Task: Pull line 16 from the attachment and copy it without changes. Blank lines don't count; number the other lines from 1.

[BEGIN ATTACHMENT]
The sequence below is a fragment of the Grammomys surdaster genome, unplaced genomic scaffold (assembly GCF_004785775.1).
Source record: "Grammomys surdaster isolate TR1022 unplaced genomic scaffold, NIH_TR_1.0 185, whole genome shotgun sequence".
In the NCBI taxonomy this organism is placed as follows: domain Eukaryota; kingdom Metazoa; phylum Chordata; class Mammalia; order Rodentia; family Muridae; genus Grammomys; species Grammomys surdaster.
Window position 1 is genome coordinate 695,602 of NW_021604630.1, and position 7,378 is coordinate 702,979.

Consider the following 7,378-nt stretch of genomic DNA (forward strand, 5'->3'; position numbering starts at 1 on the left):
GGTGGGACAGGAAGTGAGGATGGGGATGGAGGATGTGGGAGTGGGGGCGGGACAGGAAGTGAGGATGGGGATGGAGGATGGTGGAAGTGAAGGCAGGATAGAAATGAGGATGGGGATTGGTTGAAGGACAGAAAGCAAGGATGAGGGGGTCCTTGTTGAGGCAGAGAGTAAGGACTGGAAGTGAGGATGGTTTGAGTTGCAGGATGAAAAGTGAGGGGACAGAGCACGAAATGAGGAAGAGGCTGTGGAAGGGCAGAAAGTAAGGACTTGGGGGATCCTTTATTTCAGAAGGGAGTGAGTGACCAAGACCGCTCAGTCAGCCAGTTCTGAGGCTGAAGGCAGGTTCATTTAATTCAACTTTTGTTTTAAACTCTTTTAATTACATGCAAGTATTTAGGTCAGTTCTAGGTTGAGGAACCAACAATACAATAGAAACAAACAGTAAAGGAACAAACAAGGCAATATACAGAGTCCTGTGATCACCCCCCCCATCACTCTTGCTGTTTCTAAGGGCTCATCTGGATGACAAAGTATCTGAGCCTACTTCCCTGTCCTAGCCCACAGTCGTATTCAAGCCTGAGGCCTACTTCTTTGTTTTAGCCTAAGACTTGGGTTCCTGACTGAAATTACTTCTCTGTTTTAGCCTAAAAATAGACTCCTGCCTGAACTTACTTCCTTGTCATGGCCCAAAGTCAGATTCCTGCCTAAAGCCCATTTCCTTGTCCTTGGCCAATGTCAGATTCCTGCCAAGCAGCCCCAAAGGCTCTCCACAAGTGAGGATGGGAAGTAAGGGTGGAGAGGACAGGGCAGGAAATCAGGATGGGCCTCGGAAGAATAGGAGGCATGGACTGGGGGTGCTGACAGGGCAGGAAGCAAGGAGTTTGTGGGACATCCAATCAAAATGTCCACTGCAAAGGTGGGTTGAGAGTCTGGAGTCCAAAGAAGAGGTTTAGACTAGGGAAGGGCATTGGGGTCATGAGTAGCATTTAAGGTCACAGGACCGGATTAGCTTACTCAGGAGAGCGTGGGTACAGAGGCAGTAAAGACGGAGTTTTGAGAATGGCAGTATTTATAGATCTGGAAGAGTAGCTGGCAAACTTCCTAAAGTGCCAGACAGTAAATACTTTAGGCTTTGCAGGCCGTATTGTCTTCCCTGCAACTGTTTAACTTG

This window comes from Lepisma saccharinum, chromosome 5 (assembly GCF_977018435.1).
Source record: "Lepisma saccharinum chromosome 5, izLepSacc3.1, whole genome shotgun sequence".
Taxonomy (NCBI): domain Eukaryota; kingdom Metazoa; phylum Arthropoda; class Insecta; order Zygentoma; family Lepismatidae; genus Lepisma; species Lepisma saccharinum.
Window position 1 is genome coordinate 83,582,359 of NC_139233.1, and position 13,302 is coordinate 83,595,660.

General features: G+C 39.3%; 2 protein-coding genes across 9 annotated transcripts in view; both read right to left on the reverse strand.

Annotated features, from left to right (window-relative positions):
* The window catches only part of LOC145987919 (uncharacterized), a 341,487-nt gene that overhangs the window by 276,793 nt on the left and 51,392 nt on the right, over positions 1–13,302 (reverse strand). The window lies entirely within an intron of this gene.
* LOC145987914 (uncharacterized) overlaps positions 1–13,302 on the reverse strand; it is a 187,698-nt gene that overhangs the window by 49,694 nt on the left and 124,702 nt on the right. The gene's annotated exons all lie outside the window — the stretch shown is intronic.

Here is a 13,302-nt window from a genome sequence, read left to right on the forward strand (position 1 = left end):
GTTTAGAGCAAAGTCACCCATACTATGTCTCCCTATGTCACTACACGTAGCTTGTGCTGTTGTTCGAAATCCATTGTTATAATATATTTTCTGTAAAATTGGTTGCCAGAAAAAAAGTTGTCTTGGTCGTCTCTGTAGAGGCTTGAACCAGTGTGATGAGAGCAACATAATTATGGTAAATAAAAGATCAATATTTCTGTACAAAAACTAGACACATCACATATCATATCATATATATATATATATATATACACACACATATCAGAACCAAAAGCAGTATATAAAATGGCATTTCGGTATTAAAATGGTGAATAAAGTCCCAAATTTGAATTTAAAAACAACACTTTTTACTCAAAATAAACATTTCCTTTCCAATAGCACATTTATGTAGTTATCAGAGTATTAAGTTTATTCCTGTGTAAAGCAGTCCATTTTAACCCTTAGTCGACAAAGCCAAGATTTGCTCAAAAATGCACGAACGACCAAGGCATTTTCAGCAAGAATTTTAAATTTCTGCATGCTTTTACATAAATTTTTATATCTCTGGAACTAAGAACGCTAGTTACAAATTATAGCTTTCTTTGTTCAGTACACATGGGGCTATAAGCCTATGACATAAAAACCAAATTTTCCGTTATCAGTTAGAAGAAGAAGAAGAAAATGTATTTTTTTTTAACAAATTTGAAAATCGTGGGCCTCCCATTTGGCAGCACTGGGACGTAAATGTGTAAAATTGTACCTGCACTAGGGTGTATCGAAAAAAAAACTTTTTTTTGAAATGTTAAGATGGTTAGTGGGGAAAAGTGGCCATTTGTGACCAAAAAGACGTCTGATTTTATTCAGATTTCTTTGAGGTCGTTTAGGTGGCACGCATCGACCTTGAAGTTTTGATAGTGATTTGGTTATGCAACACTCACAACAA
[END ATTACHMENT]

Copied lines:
GTTTAGAGCAAAGTCACCCATACTATGTCTCCCTATGTCACTACACGTAGCTTGTGCTGTTGTTCGAAATCCATTGTTATAATATATTTTCTGTAAAATTGGTTGCCAGAAAAAAAGTTGTCTTGGTCGTCTCTGTAGAGGCTTGAACCAGTGTGATGAGAGCAACATAATTATGGTAAATAAAAGATCAATATTTCTGTACAAAAACTAGACACATCACATATCATATCATATATATATATATATATATACACACACATATCAGAACCAAAAGCAGTATATAAAATGGCATTTCGGTATTAAAATGGTGAATAAAGTCCCAAATTTGAATTTAAAAACAACACTTTTTACTCAAAATAAACATTTCCTTTCCAATAGCACATTTATGTAGTTATCAGAGTATTAAGTTTATTCCTGTGTAAAGCAGTCCATTTTAACCCTTAGTCGACAAAGCCAAGATTTGCTCAAAAATGCACGAACGACCAAGGCATTTTCAGCAAGAATTTTAAATTTCTGCATGCTTTTACATAAATTTTTATATCTCTGGAACTAAGAACGCTAGTTACAAATTATAGCTTTCTTTGTTCAGTACACATGGGGCTATAAGCCTATGACATAAAAACCAAATTTTCCGTTATCAGTTAGAAGAAGAAGAAGAAAATGTATTTTTTTTTAACAAATTTGAAAATCGTGGGCCTCCCATTTGGCAGCACTGGGACGTAAATGTGTAAAATTGTACCTGCACTAGGGTGTATCGAAAAAAAAACTTTTTTTTGAAATGTTAAGATGGTTAGTGGGGAAAAGTGGCCATTTGTGACCAAAAAGACGTCTGATTTTATTCAGATTTCTTTGAGGTCGTTTAGGTGGCACGCATCGACCTTGAAGTTTTGATAGTGATTTGGTTATGCAACACTCACAACAA